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By Michael Dresser, The Baltimore Sun | September 17, 2011
Speed cameras in Prince George's County will stop issuing warnings and begin sending out actual tickets starting Wednesday. County police said the end of the 30-day warning period for the county's new automated speed enforcement program means any driver going more than 12 mph over the speed limit in a school zone could receive a $40 ticket. The cameras will remain in operation between 6 a.m. and 8 p.m. Monday-Friday in designated school zones. Michael.dresser@baltsun.com
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NEWS
By Kevin Rector, The Baltimore Sun | January 10, 2013
Bob Johnston was giving his 21-month-old son, T.J., a bath in his home on Windsor Mill Road in Franklintown the night of Dec. 18 when he felt "a god-awful shaking" and looked outside. Three lawns away, a large van had crashed into a neighbor's home. In Johnston's front yard, a small tree decorated for Christmas was in disarray. "I saw all the balls that my wife put on the tree on the ground, and I thought, 'He went right through the yard,'" Johnston said. The van, registered to the Maryland Department of Juvenile Services, had actually driven through three yards, gone airborne off a 6-foot embankment and clipped the home of Samuel Johnson, who said he heard "a loud boom along with a lot of screeching" before he jumped off his couch and ran toward the rear of his home.
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NEWS
December 16, 2011
Regarding Jay Hancock 's article "Welcome to Md., becoming known as the 'Speed Trap State'" (Dec. 13): It really grieves me that a Connecticut businessman was booked by a speed camera going 67 mph in a 55-mph zone and given a $40 fine. And that Mr. Hancock himself was snapped going 43 mph in a 30-mph school zone. What is this? Can no one read anymore? You exceed posted speed limits by 12 and 13 miles per hour and bellyache that you got a ticket? And that it's Maryland's fault because the state needs to fill its coffers with money from innocent drivers?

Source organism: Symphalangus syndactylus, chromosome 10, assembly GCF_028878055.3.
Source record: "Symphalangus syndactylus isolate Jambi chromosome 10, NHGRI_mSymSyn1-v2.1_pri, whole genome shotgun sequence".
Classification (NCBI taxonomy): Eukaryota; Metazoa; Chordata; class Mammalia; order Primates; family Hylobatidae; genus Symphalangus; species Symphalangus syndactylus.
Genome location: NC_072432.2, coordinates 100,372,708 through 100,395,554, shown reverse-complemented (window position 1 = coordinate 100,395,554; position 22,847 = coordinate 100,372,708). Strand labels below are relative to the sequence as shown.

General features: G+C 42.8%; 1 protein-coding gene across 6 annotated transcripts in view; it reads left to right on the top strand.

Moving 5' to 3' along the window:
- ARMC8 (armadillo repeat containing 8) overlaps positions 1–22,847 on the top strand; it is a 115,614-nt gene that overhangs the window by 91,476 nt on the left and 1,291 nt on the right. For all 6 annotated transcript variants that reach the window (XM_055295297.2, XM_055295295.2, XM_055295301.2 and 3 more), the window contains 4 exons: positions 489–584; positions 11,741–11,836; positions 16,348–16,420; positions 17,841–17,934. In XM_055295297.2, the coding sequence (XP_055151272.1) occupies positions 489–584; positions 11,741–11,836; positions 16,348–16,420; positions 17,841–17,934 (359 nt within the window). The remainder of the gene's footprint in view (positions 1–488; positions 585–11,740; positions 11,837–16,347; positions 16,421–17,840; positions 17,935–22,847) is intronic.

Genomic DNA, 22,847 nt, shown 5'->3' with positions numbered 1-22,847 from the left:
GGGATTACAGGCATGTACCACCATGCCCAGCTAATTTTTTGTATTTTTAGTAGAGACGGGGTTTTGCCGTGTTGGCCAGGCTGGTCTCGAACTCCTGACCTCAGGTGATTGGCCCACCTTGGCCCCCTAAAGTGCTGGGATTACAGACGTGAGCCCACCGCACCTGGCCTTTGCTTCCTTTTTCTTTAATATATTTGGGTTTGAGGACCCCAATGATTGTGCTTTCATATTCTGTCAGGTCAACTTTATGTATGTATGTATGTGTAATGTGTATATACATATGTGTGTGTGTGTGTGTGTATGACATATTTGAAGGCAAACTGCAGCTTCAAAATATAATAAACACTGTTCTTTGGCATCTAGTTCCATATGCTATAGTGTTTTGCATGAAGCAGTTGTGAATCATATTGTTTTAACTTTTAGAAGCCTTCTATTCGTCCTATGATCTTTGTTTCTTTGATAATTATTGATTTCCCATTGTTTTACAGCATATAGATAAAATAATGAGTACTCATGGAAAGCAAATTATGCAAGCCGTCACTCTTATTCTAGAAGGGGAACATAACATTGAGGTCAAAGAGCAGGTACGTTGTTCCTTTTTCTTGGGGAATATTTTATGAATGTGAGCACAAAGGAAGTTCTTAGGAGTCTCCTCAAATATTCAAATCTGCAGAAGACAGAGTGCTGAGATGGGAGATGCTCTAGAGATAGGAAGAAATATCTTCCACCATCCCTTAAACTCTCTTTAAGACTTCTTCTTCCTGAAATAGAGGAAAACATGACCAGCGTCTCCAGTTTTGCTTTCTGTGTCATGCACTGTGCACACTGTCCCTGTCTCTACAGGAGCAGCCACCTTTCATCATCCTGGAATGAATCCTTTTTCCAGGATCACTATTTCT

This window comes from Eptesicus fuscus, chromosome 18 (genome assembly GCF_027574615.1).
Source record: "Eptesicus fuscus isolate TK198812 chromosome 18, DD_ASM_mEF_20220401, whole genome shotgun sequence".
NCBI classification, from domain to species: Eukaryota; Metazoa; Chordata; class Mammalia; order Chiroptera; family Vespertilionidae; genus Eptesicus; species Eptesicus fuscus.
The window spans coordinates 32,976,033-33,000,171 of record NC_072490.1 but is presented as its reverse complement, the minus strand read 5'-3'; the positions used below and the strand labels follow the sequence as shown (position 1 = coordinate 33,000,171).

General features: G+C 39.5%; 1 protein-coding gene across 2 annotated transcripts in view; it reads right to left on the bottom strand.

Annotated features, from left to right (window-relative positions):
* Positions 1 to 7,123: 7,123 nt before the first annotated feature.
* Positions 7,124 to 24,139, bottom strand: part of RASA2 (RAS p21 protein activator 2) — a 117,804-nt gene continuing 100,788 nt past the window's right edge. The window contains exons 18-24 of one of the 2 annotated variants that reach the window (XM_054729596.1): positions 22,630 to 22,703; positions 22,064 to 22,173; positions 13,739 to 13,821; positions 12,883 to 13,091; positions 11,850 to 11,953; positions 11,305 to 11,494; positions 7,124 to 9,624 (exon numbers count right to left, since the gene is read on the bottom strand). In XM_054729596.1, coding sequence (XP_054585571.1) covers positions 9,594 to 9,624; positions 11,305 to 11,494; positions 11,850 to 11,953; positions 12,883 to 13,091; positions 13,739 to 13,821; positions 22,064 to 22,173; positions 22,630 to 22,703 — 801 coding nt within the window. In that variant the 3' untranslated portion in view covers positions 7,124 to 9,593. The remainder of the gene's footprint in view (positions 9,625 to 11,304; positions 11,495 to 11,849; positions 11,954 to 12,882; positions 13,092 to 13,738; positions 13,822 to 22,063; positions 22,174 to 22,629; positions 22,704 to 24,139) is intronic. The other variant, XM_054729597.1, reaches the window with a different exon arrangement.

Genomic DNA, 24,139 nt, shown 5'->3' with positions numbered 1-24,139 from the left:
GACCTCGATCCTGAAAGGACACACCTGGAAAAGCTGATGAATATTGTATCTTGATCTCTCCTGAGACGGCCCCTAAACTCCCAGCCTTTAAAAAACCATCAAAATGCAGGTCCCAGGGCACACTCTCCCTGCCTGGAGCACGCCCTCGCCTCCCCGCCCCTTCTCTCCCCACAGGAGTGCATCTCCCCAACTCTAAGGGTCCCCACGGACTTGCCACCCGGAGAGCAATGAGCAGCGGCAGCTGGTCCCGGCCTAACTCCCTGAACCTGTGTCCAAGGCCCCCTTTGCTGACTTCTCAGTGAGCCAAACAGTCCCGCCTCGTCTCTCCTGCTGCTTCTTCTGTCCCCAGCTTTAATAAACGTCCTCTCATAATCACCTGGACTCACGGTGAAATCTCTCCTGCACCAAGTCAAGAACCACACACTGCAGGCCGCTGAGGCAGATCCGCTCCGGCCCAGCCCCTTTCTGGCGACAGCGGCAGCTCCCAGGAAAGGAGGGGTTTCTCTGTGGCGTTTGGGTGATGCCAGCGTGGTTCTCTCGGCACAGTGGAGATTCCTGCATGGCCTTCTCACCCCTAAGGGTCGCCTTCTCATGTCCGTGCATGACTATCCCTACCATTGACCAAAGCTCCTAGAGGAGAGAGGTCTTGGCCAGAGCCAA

NEWS
By Nick Cafferky, The Baltimore Sun | November 21, 2012
As the traffic signal turned yellow, a silver Honda SUV heading north on South Caton Avenue sped up. It beat the red light, but not before a flash went off as a camera snapped a picture of its license plate. The driver would likely receive a $40 ticket in the mail, courtesy of the Baltimore City Department of Transportation - another victim of the most prolific speed camera in the city. The camera, which has resided at the intersection of Caton and Benson Avenue since November 2009 and was one of the city's first, is responsible for more than 85,000 tickets - thousands more than any other in the city.
EXPLORE
August 9, 2011
Special cameras are the answer, all school areas need them. I live close to Scotchtown Hills Elementary in Laurel, and the camera helped slow down the speeders there. There is also a four-way stop close by and I've seen trucks speed through without stopping as some auto drivers do. I doubt a smiley face or frown face would mean anything to those who don't care, but a $40 fine would get their attention. Luella Cain Laurel
NEWS
September 13, 2012
Will a state or city leader with a clear set of well-considered priorities please stand up? Jill Carter and Carl Stokes are at it again ("Speed cameras yield $19.2 million," Sept. 12). I can't keep up with all the issues they keep raising. Let me tell you, Mr. Stokes, that I wish there were more cameras around Baltimore City. Seton Hill has tried for years to get the city to slow the traffic on Druid Hill Avenue, but the city refuses to help, ironically citing the need for first responders to get through the area quickly.
NEWS
By Kevin Rector, The Baltimore Sun | January 10, 2013